By Kristin Fox
Rainy weather and a power outage couldn’t dampen the Christmas spirit at one of Franklin’s favorite Christmas celebrations – Cowee Christmas. From the moment the doors opened, a continuous crowd gathered at the former elementary school for a homespun Christmas celebration at the 9th annual Cowee Christmas at the Cowee School Arts & Heritage Center.
“I was amazed by the crowd this year, because it was raining, we had a power outage, and we held our crowd,” said Claire Suminski, event organizer and founder. “The performers kept performing, we had a dance performance during the outage, the soup stayed hot, and everything still went on.”
Featuring all the sights, sounds and scents of the Christmas season, the festival offered a day of holiday fun for everyone from young children to the young at heart. Always held the first Saturday in December, the event has continued to grow to attract a larger crowd each year.
Free homespun children’s crafts and activities were available throughout the day. Children had the opportunity to make evergreens swags, decorate cookies, sew a gift bag, felt and paint Christmas ornaments and make beeswax candles. Face painting by Macon Faces was offered by the Arts Council of Macon County. Read2Me handed out free books to the children. Santa arrived on a Cowee Fire Department firetruck for a special holiday visit.
The sounds of Christmas could be heard throughout the school from roving and stage performances by Wyatt Duvall on the banjo, The White Sisters trio vocalists, Lady and the Tramps playing dulcimers, and Richard Tichichwith playing fiddles and Dancing Dan. Other Christmas entertainment included holiday caroling and a holiday performance by the Dance Arts Co-op. Cherokee storytelling by Kathi Littlejohn entertained crowds in the Cherokee Room.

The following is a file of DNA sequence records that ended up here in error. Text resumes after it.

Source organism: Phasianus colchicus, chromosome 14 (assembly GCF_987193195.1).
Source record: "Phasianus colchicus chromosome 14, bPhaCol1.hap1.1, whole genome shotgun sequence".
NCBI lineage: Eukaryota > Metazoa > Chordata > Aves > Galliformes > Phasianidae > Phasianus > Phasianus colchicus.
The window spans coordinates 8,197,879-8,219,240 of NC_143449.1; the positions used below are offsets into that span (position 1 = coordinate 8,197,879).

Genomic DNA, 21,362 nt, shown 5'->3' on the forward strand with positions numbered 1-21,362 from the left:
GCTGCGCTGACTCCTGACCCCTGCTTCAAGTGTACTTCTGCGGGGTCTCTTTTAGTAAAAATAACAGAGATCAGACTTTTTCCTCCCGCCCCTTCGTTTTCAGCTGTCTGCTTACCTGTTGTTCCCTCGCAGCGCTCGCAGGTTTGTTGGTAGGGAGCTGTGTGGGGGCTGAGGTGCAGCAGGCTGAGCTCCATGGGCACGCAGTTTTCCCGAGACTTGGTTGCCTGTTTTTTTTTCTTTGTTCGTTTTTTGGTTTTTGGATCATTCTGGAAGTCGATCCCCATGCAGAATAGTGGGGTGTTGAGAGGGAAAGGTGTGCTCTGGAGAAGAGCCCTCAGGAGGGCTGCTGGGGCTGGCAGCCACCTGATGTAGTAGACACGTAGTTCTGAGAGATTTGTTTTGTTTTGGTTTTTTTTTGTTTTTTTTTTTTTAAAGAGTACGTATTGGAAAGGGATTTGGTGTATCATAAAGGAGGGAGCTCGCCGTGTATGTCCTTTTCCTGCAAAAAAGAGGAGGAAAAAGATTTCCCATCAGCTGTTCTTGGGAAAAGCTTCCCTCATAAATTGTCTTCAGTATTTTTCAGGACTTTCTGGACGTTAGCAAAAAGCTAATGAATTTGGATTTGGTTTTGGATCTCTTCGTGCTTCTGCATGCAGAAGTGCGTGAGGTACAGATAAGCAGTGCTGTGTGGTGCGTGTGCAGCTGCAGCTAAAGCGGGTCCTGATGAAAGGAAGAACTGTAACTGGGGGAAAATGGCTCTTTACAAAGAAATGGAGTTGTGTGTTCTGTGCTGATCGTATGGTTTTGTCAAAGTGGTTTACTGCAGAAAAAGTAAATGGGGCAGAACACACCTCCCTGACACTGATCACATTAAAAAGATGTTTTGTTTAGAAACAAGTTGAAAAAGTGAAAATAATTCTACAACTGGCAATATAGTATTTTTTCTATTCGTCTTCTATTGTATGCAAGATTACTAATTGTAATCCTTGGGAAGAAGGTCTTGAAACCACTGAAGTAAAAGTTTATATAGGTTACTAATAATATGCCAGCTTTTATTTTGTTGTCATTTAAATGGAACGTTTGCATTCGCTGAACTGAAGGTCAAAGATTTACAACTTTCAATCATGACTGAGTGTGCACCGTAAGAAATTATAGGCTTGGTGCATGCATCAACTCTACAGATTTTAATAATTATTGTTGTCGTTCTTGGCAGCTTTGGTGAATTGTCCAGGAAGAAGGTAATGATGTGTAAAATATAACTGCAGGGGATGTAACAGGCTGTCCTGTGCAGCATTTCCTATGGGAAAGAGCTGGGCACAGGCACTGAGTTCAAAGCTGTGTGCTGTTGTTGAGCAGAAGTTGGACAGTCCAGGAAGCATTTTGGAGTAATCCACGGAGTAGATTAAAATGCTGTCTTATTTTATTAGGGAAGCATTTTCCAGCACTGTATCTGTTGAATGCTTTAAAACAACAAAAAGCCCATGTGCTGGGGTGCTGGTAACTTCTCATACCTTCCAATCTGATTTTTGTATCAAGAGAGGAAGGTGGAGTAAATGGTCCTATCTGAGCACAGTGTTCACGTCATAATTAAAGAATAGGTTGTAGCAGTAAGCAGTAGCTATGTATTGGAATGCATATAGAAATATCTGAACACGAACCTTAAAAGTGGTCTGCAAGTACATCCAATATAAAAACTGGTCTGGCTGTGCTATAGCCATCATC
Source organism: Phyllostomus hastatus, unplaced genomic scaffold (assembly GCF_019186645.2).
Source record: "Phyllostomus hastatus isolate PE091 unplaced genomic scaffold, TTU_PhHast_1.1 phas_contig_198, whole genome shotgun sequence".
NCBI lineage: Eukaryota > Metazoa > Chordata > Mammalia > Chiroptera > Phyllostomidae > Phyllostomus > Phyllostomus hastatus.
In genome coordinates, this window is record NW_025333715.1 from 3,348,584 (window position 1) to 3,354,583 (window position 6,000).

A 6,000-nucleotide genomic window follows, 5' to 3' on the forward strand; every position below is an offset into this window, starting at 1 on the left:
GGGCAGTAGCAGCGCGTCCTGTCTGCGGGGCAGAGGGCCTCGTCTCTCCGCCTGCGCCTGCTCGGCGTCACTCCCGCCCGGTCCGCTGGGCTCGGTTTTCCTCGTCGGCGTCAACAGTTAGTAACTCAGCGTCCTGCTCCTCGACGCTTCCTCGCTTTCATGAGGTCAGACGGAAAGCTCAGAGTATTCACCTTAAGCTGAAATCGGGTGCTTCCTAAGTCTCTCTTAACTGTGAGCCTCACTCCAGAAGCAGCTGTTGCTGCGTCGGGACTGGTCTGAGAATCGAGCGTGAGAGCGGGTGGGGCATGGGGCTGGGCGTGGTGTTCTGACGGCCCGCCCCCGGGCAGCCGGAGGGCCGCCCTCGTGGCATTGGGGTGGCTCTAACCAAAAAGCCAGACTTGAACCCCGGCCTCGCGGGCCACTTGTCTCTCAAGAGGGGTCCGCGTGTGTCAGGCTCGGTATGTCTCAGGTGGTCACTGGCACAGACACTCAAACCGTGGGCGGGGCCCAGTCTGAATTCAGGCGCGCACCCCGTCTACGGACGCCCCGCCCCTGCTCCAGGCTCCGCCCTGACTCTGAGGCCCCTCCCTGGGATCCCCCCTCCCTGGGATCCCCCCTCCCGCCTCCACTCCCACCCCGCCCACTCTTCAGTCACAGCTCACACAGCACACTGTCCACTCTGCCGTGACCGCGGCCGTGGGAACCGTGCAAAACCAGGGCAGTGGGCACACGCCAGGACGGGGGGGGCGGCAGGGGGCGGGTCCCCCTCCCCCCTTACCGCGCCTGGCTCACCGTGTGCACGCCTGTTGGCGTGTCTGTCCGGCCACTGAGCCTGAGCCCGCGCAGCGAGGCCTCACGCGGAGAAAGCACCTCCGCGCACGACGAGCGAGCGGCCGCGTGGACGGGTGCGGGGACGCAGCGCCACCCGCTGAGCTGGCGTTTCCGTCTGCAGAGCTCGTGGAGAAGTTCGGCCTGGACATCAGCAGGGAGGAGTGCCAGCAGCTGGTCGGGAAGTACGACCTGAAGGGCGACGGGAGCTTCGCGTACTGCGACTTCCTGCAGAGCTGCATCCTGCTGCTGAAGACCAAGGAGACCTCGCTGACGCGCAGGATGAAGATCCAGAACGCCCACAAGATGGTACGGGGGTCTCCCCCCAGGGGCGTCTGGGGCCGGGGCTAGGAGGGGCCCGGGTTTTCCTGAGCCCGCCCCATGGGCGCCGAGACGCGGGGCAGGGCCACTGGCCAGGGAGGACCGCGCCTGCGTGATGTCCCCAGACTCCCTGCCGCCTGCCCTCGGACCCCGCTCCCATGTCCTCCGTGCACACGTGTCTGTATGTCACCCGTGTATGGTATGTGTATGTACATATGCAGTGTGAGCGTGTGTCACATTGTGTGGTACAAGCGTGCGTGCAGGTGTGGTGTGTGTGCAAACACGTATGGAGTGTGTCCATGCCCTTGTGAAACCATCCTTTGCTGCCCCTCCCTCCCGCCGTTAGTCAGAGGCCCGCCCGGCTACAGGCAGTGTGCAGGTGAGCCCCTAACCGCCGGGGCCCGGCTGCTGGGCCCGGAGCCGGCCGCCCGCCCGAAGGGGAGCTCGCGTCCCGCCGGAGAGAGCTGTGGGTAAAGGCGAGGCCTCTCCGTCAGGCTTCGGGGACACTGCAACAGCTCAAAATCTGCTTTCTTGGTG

There were plenty of Christmas Shopping opportunities for festival goers with local vendors selling their holiday wares in the gymnasium, classrooms, and hallways of the heritage center. Handmade items from pottery to wood crafts, Christmas ornaments and decorations, handmade hats, felting and other textile arts items and much more offered shoppers a variety of goods to shop from.
The Frasier Fir Café served a selection of homemade soup. The Women’s History Trail offered homemade cookies and hot drinks.
The event also featured the sixth annual Balsam Bee, a fundraising project to benefit the heritage center. Using a mixture of local Frazier fir and northern balsam, small decorative pillows are handmade by a team of local volunteers with help from professionals. The Suminski family spends several weeks grinding up Christmas trees and preparing the evergreen for the pillows. Suminski introduced the Balsam Bee to Cowee Christmas, a tradition from her days growing up in the Adirondacks.
“Cowee Christmas is just very homespun,” said Suminski. “I am proud that as it slowly gets bigger, the most important thing is it remains a hometown, homespun event.”
“Since this is the 9th year, there are children here today that were toddlers at the first Cowee Christmas and are now in their middle school years,” she added. “To see that they love to do hands on crafts, that they stop and talk to people and look people in the eye, and are proud of what they are making and proud to be a part of a community, that makes it all worth it.”
“Homespun crafts are very important to keep alive,” said Suminski. “Everyone behind Cowee Christmas is like minded in wanting to hold the community close and to help kids have that kind of exposure to that kind of support.”
The festival would not be possible without the support from its volunteers and sponsors – the LBJ Job Corps, New Century Scholars, Cowee School board, Women’s History Trail and the Folk Heritage Association of Macon County.
Corporate sponsors for this year’s Cowee Christmas were Winding Stair Farm, Kelly Penland with Bald Head Realty, and the North Carolina Arts Council.